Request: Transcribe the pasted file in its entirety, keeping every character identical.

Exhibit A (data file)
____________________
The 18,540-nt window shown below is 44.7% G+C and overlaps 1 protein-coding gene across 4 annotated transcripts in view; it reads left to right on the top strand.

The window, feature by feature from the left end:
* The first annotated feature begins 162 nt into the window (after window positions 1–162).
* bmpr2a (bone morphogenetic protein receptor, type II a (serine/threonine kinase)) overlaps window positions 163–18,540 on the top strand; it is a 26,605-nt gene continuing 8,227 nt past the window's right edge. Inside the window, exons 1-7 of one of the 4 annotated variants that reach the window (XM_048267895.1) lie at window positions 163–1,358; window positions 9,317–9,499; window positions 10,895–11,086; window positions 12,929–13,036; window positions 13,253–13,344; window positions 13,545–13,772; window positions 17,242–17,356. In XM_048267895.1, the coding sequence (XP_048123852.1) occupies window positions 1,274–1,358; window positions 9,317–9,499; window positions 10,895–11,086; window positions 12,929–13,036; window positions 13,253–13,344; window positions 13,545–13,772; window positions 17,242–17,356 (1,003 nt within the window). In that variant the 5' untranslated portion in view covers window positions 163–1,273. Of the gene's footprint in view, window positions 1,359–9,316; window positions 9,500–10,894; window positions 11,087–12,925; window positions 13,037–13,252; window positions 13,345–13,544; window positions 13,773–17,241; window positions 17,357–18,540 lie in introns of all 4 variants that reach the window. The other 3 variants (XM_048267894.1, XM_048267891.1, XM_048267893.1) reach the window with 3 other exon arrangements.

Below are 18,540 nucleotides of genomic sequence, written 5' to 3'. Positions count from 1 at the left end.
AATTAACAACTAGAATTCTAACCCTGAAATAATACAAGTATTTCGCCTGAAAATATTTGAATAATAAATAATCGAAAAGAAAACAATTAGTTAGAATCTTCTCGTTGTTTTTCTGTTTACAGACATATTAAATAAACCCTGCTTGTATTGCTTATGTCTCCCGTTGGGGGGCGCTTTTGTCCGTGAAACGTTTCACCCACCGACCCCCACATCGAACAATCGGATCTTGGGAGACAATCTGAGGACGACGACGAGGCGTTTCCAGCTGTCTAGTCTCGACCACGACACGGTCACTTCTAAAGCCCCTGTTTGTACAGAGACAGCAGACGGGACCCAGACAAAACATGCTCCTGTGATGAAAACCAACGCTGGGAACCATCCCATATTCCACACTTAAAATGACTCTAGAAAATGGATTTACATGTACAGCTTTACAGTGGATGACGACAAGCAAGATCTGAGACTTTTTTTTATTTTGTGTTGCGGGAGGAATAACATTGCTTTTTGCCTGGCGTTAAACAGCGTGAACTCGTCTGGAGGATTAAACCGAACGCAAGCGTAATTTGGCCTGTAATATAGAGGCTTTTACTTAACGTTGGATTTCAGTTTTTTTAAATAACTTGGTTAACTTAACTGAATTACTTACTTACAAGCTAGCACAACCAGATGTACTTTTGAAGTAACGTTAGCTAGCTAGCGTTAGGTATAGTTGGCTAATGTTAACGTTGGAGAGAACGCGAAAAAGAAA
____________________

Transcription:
The 18,540-nt window shown below is 44.7% G+C and overlaps 1 protein-coding gene across 4 annotated transcripts in view; it reads left to right on the top strand.

The window, feature by feature from the left end:
* The first annotated feature begins 162 nt into the window (after window positions 1–162).
* bmpr2a (bone morphogenetic protein receptor, type II a (serine/threonine kinase)) overlaps window positions 163–18,540 on the top strand; it is a 26,605-nt gene continuing 8,227 nt past the window's right edge. Inside the window, exons 1-7 of one of the 4 annotated variants that reach the window (XM_048267895.1) lie at window positions 163–1,358; window positions 9,317–9,499; window positions 10,895–11,086; window positions 12,929–13,036; window positions 13,253–13,344; window positions 13,545–13,772; window positions 17,242–17,356. In XM_048267895.1, the coding sequence (XP_048123852.1) occupies window positions 1,274–1,358; window positions 9,317–9,499; window positions 10,895–11,086; window positions 12,929–13,036; window positions 13,253–13,344; window positions 13,545–13,772; window positions 17,242–17,356 (1,003 nt within the window). In that variant the 5' untranslated portion in view covers window positions 163–1,273. Of the gene's footprint in view, window positions 1,359–9,316; window positions 9,500–10,894; window positions 11,087–12,925; window positions 13,037–13,252; window positions 13,345–13,544; window positions 13,773–17,241; window positions 17,357–18,540 lie in introns of all 4 variants that reach the window. The other 3 variants (XM_048267894.1, XM_048267891.1, XM_048267893.1) reach the window with 3 other exon arrangements.

Below are 18,540 nucleotides of genomic sequence, written 5' to 3'. Positions count from 1 at the left end.
AATTAACAACTAGAATTCTAACCCTGAAATAATACAAGTATTTCGCCTGAAAATATTTGAATAATAAATAATCGAAAAGAAAACAATTAGTTAGAATCTTCTCGTTGTTTTTCTGTTTACAGACATATTAAATAAACCCTGCTTGTATTGCTTATGTCTCCCGTTGGGGGGCGCTTTTGTCCGTGAAACGTTTCACCCACCGACCCCCACATCGAACAATCGGATCTTGGGAGACAATCTGAGGACGACGACGAGGCGTTTCCAGCTGTCTAGTCTCGACCACGACACGGTCACTTCTAAAGCCCCTGTTTGTACAGAGACAGCAGACGGGACCCAGACAAAACATGCTCCTGTGATGAAAACCAACGCTGGGAACCATCCCATATTCCACACTTAAAATGACTCTAGAAAATGGATTTACATGTACAGCTTTACAGTGGATGACGACAAGCAAGATCTGAGACTTTTTTTTATTTTGTGTTGCGGGAGGAATAACATTGCTTTTTGCCTGGCGTTAAACAGCGTGAACTCGTCTGGAGGATTAAACCGAACGCAAGCGTAATTTGGCCTGTAATATAGAGGCTTTTACTTAACGTTGGATTTCAGTTTTTTTAAATAACTTGGTTAACTTAACTGAATTACTTACTTACAAGCTAGCACAACCAGATGTACTTTTGAAGTAACGTTAGCTAGCTAGCGTTAGGTATAGTTGGCTAATGTTAACGTTGGAGAGAACGCGAAAAAGAAA